Volume 90, Issue 71

Thursday, January 30, 1997

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NEWS
 

Library database resource use as quiet as... a library

By Mark Brown
Gazette Staff

Students and faculty are failing to take advantage of the university libraries' technological jump forward by ignoring resources which could be an invaluable tool for both information and time-saving, say university librarians.

One of these tools is Lexis-Nexis, a database which primarily consists of full-text documents from thousands of magazines, journals and newspapers from around the world, said Jerry Mulcahy, head of the Business Library.

"Over the years we've had to cancel some of our journals," Mulcahy said. "[Lexis-Nexis] greatly expanded our holdings.

"Not many people are aware that this system has most of these journals."

The database costs the library $8,500 per year and this fee allows 10 students to access the system at one time, said Catherine Quinlan, director of libraries.

One of the reasons the system was obtained was because it included all of the journals and papers that were cancelled, said Walter Zimmerman, a librarian at Weldon library.

However, shortly after the system was in place the librarians were informed a fee of $0.65 per minute would be charged to do searches of Canadian newspapers. Zimmerman said the searches can still be carried out by librarians to limit the time on the system.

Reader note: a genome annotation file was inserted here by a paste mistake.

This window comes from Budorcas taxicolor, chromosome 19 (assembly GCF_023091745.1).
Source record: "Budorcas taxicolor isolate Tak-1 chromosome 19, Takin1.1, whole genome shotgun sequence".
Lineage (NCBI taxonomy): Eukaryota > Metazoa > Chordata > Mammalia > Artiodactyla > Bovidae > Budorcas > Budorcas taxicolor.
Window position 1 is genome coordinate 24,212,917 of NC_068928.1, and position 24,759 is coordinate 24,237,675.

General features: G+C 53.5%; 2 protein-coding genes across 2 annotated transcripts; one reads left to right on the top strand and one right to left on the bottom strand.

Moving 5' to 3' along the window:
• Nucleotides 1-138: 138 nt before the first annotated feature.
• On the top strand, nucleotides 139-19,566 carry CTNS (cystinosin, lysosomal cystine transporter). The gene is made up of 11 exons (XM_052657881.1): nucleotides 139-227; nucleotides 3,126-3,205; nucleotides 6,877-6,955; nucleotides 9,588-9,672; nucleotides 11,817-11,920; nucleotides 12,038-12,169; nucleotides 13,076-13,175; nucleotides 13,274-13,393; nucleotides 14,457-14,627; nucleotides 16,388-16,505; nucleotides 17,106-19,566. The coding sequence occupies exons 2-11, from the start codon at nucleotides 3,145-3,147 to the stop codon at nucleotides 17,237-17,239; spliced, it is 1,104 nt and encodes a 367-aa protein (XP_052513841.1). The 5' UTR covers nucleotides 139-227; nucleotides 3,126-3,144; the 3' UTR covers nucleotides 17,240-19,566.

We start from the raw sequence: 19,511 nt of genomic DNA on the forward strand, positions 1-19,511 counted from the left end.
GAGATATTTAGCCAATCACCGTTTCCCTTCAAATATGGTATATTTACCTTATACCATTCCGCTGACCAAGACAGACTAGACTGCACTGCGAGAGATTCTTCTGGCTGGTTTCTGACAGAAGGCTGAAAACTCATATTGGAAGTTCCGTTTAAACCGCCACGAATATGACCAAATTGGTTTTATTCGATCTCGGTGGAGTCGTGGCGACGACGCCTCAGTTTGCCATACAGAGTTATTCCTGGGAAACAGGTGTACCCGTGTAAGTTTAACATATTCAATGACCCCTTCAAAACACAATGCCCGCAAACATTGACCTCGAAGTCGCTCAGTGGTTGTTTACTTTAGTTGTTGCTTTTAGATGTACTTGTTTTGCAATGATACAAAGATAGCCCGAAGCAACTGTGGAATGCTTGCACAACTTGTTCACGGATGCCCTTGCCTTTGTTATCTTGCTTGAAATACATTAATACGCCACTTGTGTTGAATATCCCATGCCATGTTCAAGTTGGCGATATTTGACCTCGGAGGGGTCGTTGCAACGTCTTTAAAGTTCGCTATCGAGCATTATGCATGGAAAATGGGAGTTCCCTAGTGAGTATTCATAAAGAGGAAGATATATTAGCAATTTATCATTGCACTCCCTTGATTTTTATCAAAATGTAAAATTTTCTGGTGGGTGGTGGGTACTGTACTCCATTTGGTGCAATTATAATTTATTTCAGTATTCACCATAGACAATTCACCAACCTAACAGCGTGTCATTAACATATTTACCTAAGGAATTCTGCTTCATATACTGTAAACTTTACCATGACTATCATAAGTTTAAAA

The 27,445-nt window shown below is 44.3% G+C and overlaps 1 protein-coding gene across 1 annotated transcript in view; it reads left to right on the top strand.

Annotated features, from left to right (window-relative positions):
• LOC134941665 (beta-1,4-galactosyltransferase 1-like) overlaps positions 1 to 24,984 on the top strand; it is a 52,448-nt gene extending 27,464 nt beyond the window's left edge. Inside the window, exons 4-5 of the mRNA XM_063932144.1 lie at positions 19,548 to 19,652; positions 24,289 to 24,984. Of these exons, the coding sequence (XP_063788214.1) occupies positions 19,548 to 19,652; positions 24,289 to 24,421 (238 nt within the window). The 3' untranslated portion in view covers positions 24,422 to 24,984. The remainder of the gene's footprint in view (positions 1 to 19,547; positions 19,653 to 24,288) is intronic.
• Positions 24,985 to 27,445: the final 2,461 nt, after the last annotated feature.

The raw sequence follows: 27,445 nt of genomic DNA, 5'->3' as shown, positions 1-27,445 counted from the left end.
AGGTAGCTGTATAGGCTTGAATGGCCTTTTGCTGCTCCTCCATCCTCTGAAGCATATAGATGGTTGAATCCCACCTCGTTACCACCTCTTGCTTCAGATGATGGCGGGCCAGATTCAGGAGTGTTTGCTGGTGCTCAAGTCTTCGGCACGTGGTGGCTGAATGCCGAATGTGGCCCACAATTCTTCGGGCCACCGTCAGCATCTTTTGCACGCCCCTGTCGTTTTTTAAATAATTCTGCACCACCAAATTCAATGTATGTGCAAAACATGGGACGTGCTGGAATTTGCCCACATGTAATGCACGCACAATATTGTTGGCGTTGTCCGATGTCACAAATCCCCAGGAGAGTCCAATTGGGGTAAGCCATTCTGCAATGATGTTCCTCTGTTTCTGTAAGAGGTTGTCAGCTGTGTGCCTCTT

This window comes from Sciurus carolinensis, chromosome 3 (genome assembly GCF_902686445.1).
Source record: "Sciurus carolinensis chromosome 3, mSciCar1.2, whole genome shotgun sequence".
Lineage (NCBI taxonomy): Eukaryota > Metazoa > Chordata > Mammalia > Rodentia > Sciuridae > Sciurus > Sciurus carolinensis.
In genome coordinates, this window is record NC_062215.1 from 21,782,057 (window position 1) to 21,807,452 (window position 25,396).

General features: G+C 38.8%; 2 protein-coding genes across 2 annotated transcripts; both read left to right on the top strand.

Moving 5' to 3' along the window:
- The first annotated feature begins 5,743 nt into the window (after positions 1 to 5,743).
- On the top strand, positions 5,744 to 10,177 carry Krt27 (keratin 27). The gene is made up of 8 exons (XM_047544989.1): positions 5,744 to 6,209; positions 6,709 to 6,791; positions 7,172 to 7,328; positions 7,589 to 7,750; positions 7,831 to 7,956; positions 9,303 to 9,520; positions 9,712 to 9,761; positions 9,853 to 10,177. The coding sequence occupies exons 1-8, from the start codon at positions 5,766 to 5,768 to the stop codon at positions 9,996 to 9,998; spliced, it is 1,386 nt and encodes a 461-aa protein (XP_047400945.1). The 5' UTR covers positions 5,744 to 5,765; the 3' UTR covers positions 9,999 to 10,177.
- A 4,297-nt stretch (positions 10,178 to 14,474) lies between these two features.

"It certainly doesn't get the use that we imagined it would," Quinlan said. "The title is not very descriptive so most people don't know what it is."

The availability of electronic resources has exploded over the last five years and the library has been trying to keep up, Quinlan said, adding they sometimes forget to tell people about the changes.

"The libraries can do more internal promotion," Mulcahy said. He added most of the students currently using databases, like Lexis-Nexis, have learned about them from library staff.

That is how Deborah Faust, a third-year economics student, found out about the database. Her only negative comment was it is slow on occasion.

"It's much better to use the system early in the day," Mulcahy advised, as most of the people using the system do not realize the database is located in Dayton, Ohio.

However, students are not the only ones who have to be educated about the system.

"The faculty doesn't use it too much – I would doubt a lot of the faculty use it properly," Mulcahy said.

Aside from the system being slow during peak periods, there are a few minor drawbacks. "The Canadian content could be better [and] it could be a little friendlier, but the windows template makes it a little easier," Mulcahy said.

The Lexis-Nexis system, along with all the other databases, can be accessed from all the terminals in all the libraries on campus, said Mulcahy.

Zimmerman said users should bring a disk as they will need one to make the most-effective use of their time. Although this piece of advice could help all students who do a search on the library's computers, a disk becomes an essential tool for someone who is using a database like Lexis-Nexis.

The system is also available to students at home via the library's web site, however, it has a few technical difficulties, Mulcahy added.








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Copyright The Gazette 1997